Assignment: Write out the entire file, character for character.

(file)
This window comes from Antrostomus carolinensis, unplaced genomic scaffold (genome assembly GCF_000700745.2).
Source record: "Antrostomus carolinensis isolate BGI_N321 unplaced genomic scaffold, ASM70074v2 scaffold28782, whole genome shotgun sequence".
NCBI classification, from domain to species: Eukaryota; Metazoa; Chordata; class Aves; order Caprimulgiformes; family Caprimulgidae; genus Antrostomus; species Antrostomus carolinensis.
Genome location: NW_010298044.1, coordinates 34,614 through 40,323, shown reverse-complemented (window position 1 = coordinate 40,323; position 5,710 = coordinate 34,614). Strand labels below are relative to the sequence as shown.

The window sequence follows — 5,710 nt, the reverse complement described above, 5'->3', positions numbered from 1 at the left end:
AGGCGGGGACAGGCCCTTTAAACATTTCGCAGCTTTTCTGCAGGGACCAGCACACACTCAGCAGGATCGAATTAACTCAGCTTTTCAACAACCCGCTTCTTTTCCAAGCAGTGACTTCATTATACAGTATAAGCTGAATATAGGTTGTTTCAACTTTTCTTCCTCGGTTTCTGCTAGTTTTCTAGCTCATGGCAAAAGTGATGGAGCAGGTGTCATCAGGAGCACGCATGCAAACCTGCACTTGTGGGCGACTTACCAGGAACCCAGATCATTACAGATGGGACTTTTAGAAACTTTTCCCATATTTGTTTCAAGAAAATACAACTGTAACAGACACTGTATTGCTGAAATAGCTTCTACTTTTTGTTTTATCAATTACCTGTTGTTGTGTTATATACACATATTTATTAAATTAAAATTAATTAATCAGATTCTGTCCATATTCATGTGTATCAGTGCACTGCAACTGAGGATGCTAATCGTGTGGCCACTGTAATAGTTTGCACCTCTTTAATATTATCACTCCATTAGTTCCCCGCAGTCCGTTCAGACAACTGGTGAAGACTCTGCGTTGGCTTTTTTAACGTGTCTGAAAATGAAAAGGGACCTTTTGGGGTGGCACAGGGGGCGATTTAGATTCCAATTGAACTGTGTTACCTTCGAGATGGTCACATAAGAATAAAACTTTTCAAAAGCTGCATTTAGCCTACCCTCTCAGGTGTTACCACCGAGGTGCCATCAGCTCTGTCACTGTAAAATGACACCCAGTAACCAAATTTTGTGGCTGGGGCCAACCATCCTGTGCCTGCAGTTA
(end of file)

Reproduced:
This window comes from Antrostomus carolinensis, unplaced genomic scaffold (genome assembly GCF_000700745.2).
Source record: "Antrostomus carolinensis isolate BGI_N321 unplaced genomic scaffold, ASM70074v2 scaffold28782, whole genome shotgun sequence".
NCBI classification, from domain to species: Eukaryota; Metazoa; Chordata; class Aves; order Caprimulgiformes; family Caprimulgidae; genus Antrostomus; species Antrostomus carolinensis.
Genome location: NW_010298044.1, coordinates 34,614 through 40,323, shown reverse-complemented (window position 1 = coordinate 40,323; position 5,710 = coordinate 34,614). Strand labels below are relative to the sequence as shown.

The window sequence follows — 5,710 nt, the reverse complement described above, 5'->3', positions numbered from 1 at the left end:
AGGCGGGGACAGGCCCTTTAAACATTTCGCAGCTTTTCTGCAGGGACCAGCACACACTCAGCAGGATCGAATTAACTCAGCTTTTCAACAACCCGCTTCTTTTCCAAGCAGTGACTTCATTATACAGTATAAGCTGAATATAGGTTGTTTCAACTTTTCTTCCTCGGTTTCTGCTAGTTTTCTAGCTCATGGCAAAAGTGATGGAGCAGGTGTCATCAGGAGCACGCATGCAAACCTGCACTTGTGGGCGACTTACCAGGAACCCAGATCATTACAGATGGGACTTTTAGAAACTTTTCCCATATTTGTTTCAAGAAAATACAACTGTAACAGACACTGTATTGCTGAAATAGCTTCTACTTTTTGTTTTATCAATTACCTGTTGTTGTGTTATATACACATATTTATTAAATTAAAATTAATTAATCAGATTCTGTCCATATTCATGTGTATCAGTGCACTGCAACTGAGGATGCTAATCGTGTGGCCACTGTAATAGTTTGCACCTCTTTAATATTATCACTCCATTAGTTCCCCGCAGTCCGTTCAGACAACTGGTGAAGACTCTGCGTTGGCTTTTTTAACGTGTCTGAAAATGAAAAGGGACCTTTTGGGGTGGCACAGGGGGCGATTTAGATTCCAATTGAACTGTGTTACCTTCGAGATGGTCACATAAGAATAAAACTTTTCAAAAGCTGCATTTAGCCTACCCTCTCAGGTGTTACCACCGAGGTGCCATCAGCTCTGTCACTGTAAAATGACACCCAGTAACCAAATTTTGTGGCTGGGGCCAACCATCCTGTGCCTGCAGTTA